At a Lenten Quiet Day this week, our leader, The Rt. Rev. Eugene Sutton, Bishop of the Diocese of Maryland, talked about the word Behold. It's fallen out of common usage. We don't behold much any more. The Gospel writers used the Greek equivalent of it often, when quoting Jesus.
+Gene Sutton encouraged us to get back into the habit of beholding. And, later that day, as I walked outside in the warm sunshine (still a novelty 2.5 hours north of where the Quiet Day was being held!), I beheld the start of spring flowers poking up out of the soil outside the church. It felt like a miracle.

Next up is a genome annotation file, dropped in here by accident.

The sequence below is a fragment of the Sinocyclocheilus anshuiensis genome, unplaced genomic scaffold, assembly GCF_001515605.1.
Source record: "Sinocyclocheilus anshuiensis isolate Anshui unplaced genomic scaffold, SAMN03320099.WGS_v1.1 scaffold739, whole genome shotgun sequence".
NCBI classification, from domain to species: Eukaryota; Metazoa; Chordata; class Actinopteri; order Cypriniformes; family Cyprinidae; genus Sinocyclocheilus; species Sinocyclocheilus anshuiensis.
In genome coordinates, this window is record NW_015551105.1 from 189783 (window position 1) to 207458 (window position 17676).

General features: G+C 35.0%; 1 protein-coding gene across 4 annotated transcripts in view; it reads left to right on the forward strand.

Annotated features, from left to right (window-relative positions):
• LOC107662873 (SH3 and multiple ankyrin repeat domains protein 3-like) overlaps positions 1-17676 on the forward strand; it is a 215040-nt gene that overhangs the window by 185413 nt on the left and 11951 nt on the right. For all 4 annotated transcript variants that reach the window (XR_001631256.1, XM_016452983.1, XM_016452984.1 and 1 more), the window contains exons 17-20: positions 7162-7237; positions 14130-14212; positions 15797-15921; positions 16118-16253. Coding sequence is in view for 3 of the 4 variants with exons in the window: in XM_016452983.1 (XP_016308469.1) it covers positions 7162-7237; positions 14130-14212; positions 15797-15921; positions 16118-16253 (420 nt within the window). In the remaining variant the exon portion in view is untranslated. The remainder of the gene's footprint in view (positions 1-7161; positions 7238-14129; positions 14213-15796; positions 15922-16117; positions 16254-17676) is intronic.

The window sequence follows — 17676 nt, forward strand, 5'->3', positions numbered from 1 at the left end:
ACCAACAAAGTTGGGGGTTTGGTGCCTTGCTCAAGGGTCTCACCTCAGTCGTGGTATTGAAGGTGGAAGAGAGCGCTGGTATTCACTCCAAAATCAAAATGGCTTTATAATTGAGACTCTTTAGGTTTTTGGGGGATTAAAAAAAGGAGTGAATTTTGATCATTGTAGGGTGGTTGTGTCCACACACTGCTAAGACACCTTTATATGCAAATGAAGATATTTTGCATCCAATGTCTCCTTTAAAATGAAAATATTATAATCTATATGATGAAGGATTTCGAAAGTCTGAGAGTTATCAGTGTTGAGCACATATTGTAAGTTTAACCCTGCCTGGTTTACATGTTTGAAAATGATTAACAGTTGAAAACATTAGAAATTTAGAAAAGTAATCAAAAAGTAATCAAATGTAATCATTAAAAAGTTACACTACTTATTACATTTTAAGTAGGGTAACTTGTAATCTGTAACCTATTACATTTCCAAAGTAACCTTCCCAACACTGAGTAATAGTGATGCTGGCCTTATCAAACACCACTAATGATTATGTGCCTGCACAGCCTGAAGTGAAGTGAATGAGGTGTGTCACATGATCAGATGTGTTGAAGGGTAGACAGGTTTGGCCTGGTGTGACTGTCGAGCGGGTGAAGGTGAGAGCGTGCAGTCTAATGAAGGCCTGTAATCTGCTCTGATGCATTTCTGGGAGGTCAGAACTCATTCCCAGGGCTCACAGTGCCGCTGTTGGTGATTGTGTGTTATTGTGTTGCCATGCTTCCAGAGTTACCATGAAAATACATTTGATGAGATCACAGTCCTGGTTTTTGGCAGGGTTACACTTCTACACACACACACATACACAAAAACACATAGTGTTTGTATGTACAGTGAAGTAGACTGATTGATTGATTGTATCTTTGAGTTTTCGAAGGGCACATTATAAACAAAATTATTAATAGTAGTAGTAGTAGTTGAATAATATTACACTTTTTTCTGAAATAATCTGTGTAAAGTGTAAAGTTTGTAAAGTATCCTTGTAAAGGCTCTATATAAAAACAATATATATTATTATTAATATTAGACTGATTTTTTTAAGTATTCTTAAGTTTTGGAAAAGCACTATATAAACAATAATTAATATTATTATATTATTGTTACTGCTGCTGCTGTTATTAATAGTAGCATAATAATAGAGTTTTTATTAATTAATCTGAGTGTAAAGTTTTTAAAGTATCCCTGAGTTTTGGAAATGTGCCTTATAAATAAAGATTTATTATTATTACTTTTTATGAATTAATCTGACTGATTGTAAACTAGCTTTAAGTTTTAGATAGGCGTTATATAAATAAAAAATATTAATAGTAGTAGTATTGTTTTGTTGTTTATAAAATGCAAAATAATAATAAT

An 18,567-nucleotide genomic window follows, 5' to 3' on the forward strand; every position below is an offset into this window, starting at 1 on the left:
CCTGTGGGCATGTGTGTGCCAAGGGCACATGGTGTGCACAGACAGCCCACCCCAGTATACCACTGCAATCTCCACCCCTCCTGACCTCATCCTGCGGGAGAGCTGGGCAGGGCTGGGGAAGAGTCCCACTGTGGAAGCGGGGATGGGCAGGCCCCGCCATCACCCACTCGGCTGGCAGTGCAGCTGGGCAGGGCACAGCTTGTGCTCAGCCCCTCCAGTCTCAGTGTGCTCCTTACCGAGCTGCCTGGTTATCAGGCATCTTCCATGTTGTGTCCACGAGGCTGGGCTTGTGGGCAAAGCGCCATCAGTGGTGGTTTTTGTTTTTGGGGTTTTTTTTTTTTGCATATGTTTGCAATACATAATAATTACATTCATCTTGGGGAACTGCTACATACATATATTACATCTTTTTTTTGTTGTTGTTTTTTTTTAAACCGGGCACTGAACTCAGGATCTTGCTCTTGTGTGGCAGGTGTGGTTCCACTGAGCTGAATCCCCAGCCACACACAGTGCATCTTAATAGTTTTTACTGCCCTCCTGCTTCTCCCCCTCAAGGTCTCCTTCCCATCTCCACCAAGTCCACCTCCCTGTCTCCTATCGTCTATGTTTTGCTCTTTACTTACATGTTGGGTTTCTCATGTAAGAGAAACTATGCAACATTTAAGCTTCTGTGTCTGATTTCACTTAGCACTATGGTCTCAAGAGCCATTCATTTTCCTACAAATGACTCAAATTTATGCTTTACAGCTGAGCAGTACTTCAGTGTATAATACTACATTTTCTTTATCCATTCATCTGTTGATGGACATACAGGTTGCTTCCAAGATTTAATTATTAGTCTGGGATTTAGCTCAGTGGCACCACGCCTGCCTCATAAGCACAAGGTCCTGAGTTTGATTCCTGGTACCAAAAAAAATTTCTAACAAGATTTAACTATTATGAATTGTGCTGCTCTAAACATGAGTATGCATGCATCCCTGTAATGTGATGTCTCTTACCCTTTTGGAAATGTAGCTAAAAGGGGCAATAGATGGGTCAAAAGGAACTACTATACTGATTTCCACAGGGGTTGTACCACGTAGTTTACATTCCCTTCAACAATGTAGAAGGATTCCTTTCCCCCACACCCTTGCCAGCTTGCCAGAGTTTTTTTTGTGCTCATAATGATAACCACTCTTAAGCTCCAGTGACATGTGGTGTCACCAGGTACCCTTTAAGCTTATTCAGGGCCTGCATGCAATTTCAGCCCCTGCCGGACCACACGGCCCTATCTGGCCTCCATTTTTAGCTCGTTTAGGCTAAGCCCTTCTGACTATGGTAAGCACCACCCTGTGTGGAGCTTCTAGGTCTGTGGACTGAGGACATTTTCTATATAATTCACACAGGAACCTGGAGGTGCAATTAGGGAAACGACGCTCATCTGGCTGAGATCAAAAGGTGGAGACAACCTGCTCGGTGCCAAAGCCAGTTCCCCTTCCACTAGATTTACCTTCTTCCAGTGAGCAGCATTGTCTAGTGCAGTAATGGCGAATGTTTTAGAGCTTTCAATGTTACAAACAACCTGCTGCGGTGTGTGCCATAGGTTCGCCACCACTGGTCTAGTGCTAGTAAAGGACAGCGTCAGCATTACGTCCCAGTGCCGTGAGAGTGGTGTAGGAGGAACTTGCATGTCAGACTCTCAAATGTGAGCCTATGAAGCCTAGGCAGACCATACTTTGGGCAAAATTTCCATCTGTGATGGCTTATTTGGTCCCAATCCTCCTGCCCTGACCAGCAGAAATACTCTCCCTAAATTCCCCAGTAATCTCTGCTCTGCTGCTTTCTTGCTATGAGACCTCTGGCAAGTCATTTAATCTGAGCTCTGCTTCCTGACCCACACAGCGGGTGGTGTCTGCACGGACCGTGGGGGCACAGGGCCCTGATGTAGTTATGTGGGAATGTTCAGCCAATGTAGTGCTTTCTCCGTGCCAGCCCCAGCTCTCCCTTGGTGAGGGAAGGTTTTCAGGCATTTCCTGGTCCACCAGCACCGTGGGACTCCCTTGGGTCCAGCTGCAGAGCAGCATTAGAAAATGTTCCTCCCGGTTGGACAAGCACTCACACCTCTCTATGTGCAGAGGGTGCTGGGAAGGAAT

In general, beholding doesn't come easily to me. I'm often rushed and in a hurry. I'm not the most visual person (unless I have a camera in my hand, then I notice everything).
My inability to behold easily was brought home this morning as I drove to church. It was snowing at the top of Milan Hill. There was a light dusting of lovely snow on every surface. The trees had that amazing frosted look they get when the snowfall is just right. It caught my breath when I came down the stairs this AM.
When I got the bottom of Milan Hill, there was no new snow. Not a flake, anywhere. And, I realized that somewhere in that 2 mile stretch of road, something had changed. And, I totally missed it.
Beholding is something I'd like to cultivate. I'd like to think that my Lenten discipline of writing here, more often, has helped a bit. You have to behold, in order to write. Maybe beholding is like running. You have to train the muscles in order to have success. Maybe we need to cultivate beholding in the same way.